Co-create with Youth

By Nodar Tsereteli12 Jan 2017under Project

Co-create with Youth

“Co-create with Youth” was designed to support school teachers to cooperate with youth workers and by this cooperation to create opportunities for school students which would enable them participate in community initiatives, in other words we wanted to bring non-formal and informal learning opportunities in formal education settings. To be sure that this approach would work in practice, our project was divided in two main phases. At the first phase we organized 5 days training course for teachers and youth workers to explore concepts of human rights education and to set up partnerships among participants. By the end of training course we had pairs of youth worker and teacher who had clear plans of how they could work together in the school which was represented by a teacher.

Having teams of youth workers and teachers motivated and empowered to work together on human rights education topics, the second phase included implementing school community activities addressing the challenges school students face in daily life. During the planning of methods and approaches to the activities school students were involved as a main group of initiative leaders. Teams of teacher and youth worker were facilitating the process of their participation. Community activities were a way to put empathy of how one can learn about, for and through human rights and democracy.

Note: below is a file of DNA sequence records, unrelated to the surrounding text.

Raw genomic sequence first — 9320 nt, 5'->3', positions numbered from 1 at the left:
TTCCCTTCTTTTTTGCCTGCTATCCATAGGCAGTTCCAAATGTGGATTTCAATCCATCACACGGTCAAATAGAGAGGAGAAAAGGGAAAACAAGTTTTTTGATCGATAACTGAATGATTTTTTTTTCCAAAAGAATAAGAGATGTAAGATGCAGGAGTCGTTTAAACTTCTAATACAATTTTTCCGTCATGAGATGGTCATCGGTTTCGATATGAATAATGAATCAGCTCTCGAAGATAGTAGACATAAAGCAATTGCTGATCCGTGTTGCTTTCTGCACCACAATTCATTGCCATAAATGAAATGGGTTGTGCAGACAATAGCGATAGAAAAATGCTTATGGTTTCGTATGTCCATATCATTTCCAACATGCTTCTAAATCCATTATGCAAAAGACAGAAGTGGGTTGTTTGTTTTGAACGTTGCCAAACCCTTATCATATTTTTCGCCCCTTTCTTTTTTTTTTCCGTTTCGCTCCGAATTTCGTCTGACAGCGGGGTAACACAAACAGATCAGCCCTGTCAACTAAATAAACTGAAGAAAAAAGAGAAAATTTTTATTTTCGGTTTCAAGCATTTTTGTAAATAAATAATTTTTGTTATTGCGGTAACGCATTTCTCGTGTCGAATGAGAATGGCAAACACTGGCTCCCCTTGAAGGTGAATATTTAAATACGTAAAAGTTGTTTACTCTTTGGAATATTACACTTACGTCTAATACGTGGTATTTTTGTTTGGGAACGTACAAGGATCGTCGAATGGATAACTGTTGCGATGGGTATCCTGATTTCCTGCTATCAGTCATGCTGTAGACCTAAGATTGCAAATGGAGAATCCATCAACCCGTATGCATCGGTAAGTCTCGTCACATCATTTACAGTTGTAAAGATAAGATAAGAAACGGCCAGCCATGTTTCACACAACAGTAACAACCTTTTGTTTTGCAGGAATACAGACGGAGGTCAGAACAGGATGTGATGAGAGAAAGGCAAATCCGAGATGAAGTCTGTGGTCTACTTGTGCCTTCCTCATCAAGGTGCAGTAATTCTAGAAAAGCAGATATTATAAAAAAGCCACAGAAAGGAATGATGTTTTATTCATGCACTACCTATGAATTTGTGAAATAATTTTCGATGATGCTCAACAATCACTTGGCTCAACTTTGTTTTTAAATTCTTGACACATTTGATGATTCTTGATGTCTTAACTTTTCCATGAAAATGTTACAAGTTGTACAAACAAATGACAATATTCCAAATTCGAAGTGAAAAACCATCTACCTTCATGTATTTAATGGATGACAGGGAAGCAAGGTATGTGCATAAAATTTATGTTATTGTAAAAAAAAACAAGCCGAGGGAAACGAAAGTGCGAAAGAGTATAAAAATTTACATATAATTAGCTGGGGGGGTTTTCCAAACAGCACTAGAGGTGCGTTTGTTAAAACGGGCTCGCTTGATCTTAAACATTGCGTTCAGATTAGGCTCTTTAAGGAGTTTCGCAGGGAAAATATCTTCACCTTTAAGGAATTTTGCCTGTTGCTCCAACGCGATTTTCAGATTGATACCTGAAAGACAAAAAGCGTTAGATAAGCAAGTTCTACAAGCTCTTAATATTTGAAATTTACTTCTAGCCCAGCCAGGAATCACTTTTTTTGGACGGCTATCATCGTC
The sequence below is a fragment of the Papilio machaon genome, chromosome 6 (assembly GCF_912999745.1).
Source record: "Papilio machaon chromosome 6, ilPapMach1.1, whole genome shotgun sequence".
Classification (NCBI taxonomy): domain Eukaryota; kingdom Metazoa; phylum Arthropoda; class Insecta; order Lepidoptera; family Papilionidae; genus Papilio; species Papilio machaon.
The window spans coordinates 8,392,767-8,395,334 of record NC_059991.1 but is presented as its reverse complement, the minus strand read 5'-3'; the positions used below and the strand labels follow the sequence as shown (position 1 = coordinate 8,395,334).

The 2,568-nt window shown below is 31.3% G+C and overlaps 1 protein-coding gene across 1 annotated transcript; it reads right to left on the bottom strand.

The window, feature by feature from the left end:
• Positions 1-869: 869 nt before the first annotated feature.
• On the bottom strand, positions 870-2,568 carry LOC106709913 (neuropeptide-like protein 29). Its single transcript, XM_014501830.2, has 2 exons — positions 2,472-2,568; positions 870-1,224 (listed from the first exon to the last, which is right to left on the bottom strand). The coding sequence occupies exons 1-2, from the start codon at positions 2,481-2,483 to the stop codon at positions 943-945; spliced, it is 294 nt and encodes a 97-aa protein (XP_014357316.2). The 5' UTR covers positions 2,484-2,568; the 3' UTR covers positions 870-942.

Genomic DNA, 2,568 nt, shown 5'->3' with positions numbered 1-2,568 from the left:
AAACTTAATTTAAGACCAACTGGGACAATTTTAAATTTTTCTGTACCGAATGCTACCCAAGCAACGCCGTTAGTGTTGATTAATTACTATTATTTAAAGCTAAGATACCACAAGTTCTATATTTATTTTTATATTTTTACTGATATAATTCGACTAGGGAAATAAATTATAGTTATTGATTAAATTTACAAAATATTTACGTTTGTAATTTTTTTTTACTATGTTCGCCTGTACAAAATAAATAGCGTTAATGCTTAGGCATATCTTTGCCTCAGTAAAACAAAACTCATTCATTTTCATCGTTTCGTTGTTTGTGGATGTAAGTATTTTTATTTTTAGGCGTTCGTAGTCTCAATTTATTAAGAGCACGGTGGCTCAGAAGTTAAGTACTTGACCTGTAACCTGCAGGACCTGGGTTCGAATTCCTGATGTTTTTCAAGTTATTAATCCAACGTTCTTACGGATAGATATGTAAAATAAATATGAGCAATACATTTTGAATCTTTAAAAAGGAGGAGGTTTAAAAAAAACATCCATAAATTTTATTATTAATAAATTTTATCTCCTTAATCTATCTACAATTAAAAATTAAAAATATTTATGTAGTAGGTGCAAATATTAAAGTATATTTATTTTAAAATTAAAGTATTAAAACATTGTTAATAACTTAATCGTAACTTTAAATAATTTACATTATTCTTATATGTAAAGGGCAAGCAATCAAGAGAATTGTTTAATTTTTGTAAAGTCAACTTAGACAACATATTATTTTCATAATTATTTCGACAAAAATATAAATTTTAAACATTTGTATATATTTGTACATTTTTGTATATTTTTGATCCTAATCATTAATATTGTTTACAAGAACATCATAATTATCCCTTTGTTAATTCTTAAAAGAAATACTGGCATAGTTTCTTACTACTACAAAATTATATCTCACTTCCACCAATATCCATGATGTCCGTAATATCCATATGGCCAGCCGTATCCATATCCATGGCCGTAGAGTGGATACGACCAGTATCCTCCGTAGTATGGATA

Participants of the training were also asked to design their activities putting empathy on the most actual challenges young people face in Georgia such as: social exclusion of minorities including people with disabilities, discrimination and hate speech including school bullying, disrespect towards democratic values: diversity, peacefully coexistence and equality. It is very difficult for teachers to initiate projects like this for school students alone, as they often deal with these initiatives alone without having experiences partners and supporters. By inviting youth workers to work with them in school setting, we were trying to ensure fresh and creative ideas, more space for school students for participation in school life and effective use of different resources existing in the field. (For example Council of Europe manual – Compass etc.)

Aim and objectives:

The project aimed at enabling schools to create a space for participation and active involvement of school students in the school and community life.

Project had following objectives:

  • To improve ability of youth workers and school teachers to work collaboratively and initiate value based school community projects by using non-formal education principles and approaches;
  • To contribute to the development of youth workers’ and teachers’ understanding of human rights education and education for democratic citizenship based on learning to, for and through human rights approach;
  • To support implementation of EDC/HRE charter in Georgia;
  • To design partnership based school projects where school students can be actively engaged;

Target group

The project brought together 20 participants – 10 youth workers and 10 teachers.

Need addressed